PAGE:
In October 1991 a potentially responsible party (PRP) group, which included KTI, began theinstallation of new private wells into St. Peter Sandstone in an attempt to provide safe drinkingwater to the residents with contaminated wells. However, after successfully installing one well,the subsequent attempts failed. Sampling results showed much higher levels of volatile organiccompounds (VOCs) in the new well than in the shallow well at this location. The PRP groupgave up the installation of new residential wells. They decided to buy and demolish the houseswith contaminated wells.

In July 1994, USEPA and IDPH staff conducted an indoor air study in a nearby home to evaluatethe potential exposure to contaminants in their private well [6]. Measurable quantities of severalVOCs had been reported in water samples collected from their private well since 1986. Theresidents had been drinking bottled water, but a possible exposure to water pollutants existed byinhalation and skin contact during showers and other bathroom-related activities, and by long-term inhalation within the home.

By the late summer of 1994, the 3 houses with contaminated private wells were demolished(Attachment 3). In February 1995, IEPA collected water samples from wells about 15 feet deepon 5 private properties in the area [7].

On May 4, 1996, two unrelated gas spills occurred in the area [8]. Approximately 38,000 gallonsof gasoline overflowed out of a large tank at the Clark Oil Refining storage station at Cunningham and Meridian roads, and 12 hours later, and 2 blocks away, 5,000 gallons of gasolinespilled at Badger Pipeline on Cunningham Road. The excess gasoline was contained on theproperty in a clay drainage dike area, and later, a private contractor vacuumed it. Oil spills in thearea were also noted in the past. Before 1971, an employee of "Arco," an oil company at the sitewhere Clark Oil stands today, witnessed many spills from fuel oil and gasoline on the grass. These spills reportedly were in the thousands of gallons, and the spill sank into the ground.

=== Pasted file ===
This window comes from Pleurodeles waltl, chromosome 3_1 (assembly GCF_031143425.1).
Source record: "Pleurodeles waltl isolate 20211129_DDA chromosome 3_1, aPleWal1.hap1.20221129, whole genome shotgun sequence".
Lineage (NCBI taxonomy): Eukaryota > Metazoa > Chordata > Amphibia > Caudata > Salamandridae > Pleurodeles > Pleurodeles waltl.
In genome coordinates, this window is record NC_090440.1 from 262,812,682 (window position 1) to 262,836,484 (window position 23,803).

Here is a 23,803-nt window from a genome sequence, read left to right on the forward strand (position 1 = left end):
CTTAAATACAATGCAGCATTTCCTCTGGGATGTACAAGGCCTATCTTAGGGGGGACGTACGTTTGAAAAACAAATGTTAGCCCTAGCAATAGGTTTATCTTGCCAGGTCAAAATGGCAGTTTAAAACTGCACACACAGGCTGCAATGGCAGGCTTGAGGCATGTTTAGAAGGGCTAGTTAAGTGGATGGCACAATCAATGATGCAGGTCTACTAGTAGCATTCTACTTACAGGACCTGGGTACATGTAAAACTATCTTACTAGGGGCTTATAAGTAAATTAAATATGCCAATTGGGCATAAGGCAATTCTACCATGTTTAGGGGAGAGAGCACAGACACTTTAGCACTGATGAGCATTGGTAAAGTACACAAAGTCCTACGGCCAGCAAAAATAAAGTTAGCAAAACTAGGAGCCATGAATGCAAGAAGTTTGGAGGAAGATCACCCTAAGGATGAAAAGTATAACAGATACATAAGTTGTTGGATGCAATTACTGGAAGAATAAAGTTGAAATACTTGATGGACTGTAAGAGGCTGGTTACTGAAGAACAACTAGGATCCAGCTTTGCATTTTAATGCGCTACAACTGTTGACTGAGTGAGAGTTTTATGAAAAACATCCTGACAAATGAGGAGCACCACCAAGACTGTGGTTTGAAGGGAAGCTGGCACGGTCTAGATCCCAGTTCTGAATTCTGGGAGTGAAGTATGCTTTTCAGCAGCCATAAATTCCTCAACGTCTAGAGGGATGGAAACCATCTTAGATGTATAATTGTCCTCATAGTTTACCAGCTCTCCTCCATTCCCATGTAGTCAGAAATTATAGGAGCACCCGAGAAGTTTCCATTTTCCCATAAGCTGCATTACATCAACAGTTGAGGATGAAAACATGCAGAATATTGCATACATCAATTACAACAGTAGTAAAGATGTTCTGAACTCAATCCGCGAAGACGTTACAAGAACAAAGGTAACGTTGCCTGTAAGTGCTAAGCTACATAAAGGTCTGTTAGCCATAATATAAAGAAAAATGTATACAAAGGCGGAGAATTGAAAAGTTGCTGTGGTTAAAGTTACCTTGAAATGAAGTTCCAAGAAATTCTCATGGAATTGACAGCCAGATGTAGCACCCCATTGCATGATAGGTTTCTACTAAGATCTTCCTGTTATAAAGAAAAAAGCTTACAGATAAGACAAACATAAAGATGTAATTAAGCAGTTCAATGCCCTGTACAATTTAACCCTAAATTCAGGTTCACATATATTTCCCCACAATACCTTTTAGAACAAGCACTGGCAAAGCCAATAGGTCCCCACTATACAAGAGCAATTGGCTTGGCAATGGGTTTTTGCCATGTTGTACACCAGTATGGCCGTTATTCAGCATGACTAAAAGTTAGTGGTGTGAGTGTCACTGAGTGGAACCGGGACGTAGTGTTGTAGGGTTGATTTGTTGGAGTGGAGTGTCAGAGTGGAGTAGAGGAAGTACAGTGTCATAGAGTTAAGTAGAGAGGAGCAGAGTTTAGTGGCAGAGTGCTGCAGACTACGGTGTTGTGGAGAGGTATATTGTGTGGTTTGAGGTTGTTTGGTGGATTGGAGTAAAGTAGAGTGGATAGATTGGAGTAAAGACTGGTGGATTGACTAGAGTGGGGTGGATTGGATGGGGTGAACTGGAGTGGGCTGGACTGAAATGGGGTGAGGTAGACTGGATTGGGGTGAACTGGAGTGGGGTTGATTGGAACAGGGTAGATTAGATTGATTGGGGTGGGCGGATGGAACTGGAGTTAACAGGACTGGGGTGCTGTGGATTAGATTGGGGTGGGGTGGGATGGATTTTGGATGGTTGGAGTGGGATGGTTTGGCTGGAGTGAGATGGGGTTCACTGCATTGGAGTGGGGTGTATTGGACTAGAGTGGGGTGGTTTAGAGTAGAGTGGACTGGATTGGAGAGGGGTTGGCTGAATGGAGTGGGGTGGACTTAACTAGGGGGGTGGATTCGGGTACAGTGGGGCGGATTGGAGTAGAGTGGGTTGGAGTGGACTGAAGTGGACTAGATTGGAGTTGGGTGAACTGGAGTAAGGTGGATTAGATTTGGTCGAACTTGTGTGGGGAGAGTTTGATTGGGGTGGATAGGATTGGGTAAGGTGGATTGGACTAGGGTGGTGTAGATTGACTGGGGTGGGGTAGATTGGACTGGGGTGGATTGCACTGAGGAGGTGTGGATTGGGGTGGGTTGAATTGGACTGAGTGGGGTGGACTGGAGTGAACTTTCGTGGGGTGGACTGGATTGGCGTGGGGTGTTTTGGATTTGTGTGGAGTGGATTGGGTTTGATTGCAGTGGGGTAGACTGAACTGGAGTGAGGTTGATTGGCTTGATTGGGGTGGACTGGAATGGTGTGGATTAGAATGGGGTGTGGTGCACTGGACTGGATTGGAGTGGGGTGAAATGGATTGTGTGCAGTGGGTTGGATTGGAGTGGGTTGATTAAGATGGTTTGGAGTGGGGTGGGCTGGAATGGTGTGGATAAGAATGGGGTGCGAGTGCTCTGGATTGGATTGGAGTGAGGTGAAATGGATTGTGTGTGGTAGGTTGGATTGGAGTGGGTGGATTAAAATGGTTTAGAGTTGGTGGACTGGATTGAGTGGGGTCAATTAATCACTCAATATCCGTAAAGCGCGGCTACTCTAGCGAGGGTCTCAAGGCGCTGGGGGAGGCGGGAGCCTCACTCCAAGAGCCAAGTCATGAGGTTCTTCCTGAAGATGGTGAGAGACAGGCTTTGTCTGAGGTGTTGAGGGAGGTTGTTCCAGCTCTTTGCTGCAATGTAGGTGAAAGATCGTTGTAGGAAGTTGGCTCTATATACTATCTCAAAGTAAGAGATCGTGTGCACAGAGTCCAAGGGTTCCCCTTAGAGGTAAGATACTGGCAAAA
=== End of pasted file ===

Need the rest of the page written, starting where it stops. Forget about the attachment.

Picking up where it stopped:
KTI property is approximately 815 feet above sea level. The surficial soils over much of thegrassy areas consists of light brown silty loam. On about of the site, soil had been coveredwith asphalt and aggregate fill. The soils consist of silty clays down to approximately 10 feet. However, not as much clay is found near the southern end of the facility because of erosion. Commonly, a moist sand layer is found next to the surficial soils. Silt is the primary ingredientfrom 10 feet to about 28 feet. For the next 6 feet the loam turns sandy and contains clay, silt,gravel, and cobbles.

There are 3 major aquifers in the area: 1) sand and gravel, 2) a series of dolomites and sandstonesknown as the Cambrian-Ordovician deep sandstone system, and 3) the Elmhurst-Mt. Simonsystem. Groundwater was encountered at approximately 25 to 30 feet below the ground surfacebeneath the facility property. The depth to the water table corresponds closely to the depth of thetop of the sandy till. A saturated or moist upper sand zone is under much, but not all, of the site,and is about 10 feet in depth. Because this aquifer does not have a confining layer, it isconsidered a continuous aquifer. A June 1990 Mittelhauser Report stated that groundwater flowseast-northeast, with a flow velocity of 234 feet per year. Regional well logs document drinkingwater wells using water at depths ranging from 34 to 308 feet.